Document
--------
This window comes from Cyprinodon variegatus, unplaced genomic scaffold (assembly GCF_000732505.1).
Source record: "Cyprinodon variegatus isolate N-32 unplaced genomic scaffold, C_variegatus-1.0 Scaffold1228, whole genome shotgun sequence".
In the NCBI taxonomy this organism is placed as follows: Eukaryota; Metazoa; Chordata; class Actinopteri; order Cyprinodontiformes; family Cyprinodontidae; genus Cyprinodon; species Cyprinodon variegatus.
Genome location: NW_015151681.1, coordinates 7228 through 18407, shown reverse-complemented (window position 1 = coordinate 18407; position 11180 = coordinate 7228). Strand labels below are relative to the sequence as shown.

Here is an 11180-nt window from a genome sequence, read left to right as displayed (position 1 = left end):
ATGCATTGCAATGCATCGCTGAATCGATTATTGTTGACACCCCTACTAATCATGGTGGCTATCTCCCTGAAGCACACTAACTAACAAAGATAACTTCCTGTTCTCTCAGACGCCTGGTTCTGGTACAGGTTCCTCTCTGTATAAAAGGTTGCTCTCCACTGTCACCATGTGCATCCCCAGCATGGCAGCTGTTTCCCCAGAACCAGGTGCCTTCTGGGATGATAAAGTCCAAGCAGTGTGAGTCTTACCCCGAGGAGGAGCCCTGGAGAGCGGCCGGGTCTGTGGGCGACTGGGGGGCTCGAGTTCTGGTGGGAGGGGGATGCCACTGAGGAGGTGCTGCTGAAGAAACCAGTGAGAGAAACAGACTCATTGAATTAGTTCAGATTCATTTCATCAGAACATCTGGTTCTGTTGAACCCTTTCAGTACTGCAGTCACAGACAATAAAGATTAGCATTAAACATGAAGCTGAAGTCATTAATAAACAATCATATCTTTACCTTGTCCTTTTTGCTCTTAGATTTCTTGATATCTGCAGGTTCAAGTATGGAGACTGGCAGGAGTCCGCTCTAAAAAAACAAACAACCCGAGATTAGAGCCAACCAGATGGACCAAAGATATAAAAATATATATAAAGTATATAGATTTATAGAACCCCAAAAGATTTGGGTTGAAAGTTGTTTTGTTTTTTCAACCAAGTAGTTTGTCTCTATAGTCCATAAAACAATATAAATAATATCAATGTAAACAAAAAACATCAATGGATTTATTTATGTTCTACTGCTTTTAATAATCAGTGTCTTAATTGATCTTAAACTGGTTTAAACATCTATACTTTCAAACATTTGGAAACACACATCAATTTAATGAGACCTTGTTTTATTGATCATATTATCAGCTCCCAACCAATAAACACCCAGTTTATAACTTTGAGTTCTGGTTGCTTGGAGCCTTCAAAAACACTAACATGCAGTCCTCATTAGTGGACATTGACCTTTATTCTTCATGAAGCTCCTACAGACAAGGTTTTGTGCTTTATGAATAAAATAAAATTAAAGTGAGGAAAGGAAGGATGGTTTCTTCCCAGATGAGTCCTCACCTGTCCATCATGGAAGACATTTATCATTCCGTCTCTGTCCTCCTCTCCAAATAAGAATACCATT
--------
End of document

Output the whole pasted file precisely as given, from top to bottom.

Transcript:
This window comes from Cyprinodon variegatus, unplaced genomic scaffold (assembly GCF_000732505.1).
Source record: "Cyprinodon variegatus isolate N-32 unplaced genomic scaffold, C_variegatus-1.0 Scaffold1228, whole genome shotgun sequence".
In the NCBI taxonomy this organism is placed as follows: Eukaryota; Metazoa; Chordata; class Actinopteri; order Cyprinodontiformes; family Cyprinodontidae; genus Cyprinodon; species Cyprinodon variegatus.
Genome location: NW_015151681.1, coordinates 7228 through 18407, shown reverse-complemented (window position 1 = coordinate 18407; position 11180 = coordinate 7228). Strand labels below are relative to the sequence as shown.

Here is an 11180-nt window from a genome sequence, read left to right as displayed (position 1 = left end):
ATGCATTGCAATGCATCGCTGAATCGATTATTGTTGACACCCCTACTAATCATGGTGGCTATCTCCCTGAAGCACACTAACTAACAAAGATAACTTCCTGTTCTCTCAGACGCCTGGTTCTGGTACAGGTTCCTCTCTGTATAAAAGGTTGCTCTCCACTGTCACCATGTGCATCCCCAGCATGGCAGCTGTTTCCCCAGAACCAGGTGCCTTCTGGGATGATAAAGTCCAAGCAGTGTGAGTCTTACCCCGAGGAGGAGCCCTGGAGAGCGGCCGGGTCTGTGGGCGACTGGGGGGCTCGAGTTCTGGTGGGAGGGGGATGCCACTGAGGAGGTGCTGCTGAAGAAACCAGTGAGAGAAACAGACTCATTGAATTAGTTCAGATTCATTTCATCAGAACATCTGGTTCTGTTGAACCCTTTCAGTACTGCAGTCACAGACAATAAAGATTAGCATTAAACATGAAGCTGAAGTCATTAATAAACAATCATATCTTTACCTTGTCCTTTTTGCTCTTAGATTTCTTGATATCTGCAGGTTCAAGTATGGAGACTGGCAGGAGTCCGCTCTAAAAAAACAAACAACCCGAGATTAGAGCCAACCAGATGGACCAAAGATATAAAAATATATATAAAGTATATAGATTTATAGAACCCCAAAAGATTTGGGTTGAAAGTTGTTTTGTTTTTTCAACCAAGTAGTTTGTCTCTATAGTCCATAAAACAATATAAATAATATCAATGTAAACAAAAAACATCAATGGATTTATTTATGTTCTACTGCTTTTAATAATCAGTGTCTTAATTGATCTTAAACTGGTTTAAACATCTATACTTTCAAACATTTGGAAACACACATCAATTTAATGAGACCTTGTTTTATTGATCATATTATCAGCTCCCAACCAATAAACACCCAGTTTATAACTTTGAGTTCTGGTTGCTTGGAGCCTTCAAAAACACTAACATGCAGTCCTCATTAGTGGACATTGACCTTTATTCTTCATGAAGCTCCTACAGACAAGGTTTTGTGCTTTATGAATAAAATAAAATTAAAGTGAGGAAAGGAAGGATGGTTTCTTCCCAGATGAGTCCTCACCTGTCCATCATGGAAGACATTTATCATTCCGTCTCTGTCCTCCTCTCCAAATAAGAATACCATT